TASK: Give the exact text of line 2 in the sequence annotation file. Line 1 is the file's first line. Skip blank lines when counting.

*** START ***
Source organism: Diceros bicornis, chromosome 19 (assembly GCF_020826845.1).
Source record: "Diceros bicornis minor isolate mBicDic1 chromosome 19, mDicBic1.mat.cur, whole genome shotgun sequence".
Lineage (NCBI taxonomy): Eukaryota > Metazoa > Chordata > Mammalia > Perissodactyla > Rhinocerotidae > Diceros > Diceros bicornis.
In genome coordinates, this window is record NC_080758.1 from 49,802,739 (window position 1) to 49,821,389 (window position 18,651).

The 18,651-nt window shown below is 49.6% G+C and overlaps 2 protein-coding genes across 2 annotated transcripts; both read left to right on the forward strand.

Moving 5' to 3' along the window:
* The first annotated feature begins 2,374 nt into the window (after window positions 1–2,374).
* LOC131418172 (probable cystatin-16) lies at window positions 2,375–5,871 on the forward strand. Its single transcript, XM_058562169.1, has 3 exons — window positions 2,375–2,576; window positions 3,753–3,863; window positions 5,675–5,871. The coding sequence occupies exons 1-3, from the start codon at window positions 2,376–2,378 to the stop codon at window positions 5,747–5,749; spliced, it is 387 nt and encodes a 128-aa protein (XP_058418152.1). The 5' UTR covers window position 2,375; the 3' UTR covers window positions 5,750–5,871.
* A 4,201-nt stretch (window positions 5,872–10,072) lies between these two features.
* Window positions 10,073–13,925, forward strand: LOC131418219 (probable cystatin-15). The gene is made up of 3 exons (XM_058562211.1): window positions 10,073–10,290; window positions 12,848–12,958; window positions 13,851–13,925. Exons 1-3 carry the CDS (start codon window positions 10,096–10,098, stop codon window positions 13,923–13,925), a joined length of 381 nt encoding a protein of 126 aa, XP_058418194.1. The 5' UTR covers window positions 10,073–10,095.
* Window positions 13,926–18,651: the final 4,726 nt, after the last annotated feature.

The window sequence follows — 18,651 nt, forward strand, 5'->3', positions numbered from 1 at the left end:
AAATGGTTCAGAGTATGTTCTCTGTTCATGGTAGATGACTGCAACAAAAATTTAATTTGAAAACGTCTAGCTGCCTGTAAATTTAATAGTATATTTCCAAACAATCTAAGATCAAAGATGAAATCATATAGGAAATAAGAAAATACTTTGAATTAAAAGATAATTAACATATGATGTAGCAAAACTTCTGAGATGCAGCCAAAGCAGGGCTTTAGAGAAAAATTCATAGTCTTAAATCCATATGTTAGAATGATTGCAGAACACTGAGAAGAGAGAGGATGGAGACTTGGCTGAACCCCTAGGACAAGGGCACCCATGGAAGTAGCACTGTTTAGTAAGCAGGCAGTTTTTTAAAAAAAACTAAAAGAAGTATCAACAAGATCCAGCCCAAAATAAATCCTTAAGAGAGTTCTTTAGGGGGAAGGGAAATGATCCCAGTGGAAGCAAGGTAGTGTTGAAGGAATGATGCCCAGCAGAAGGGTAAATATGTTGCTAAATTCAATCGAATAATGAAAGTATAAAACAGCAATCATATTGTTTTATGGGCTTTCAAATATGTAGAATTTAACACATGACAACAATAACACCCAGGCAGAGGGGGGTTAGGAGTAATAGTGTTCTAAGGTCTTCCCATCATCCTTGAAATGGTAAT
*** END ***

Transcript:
Source record: "Diceros bicornis minor isolate mBicDic1 chromosome 19, mDicBic1.mat.cur, whole genome shotgun sequence".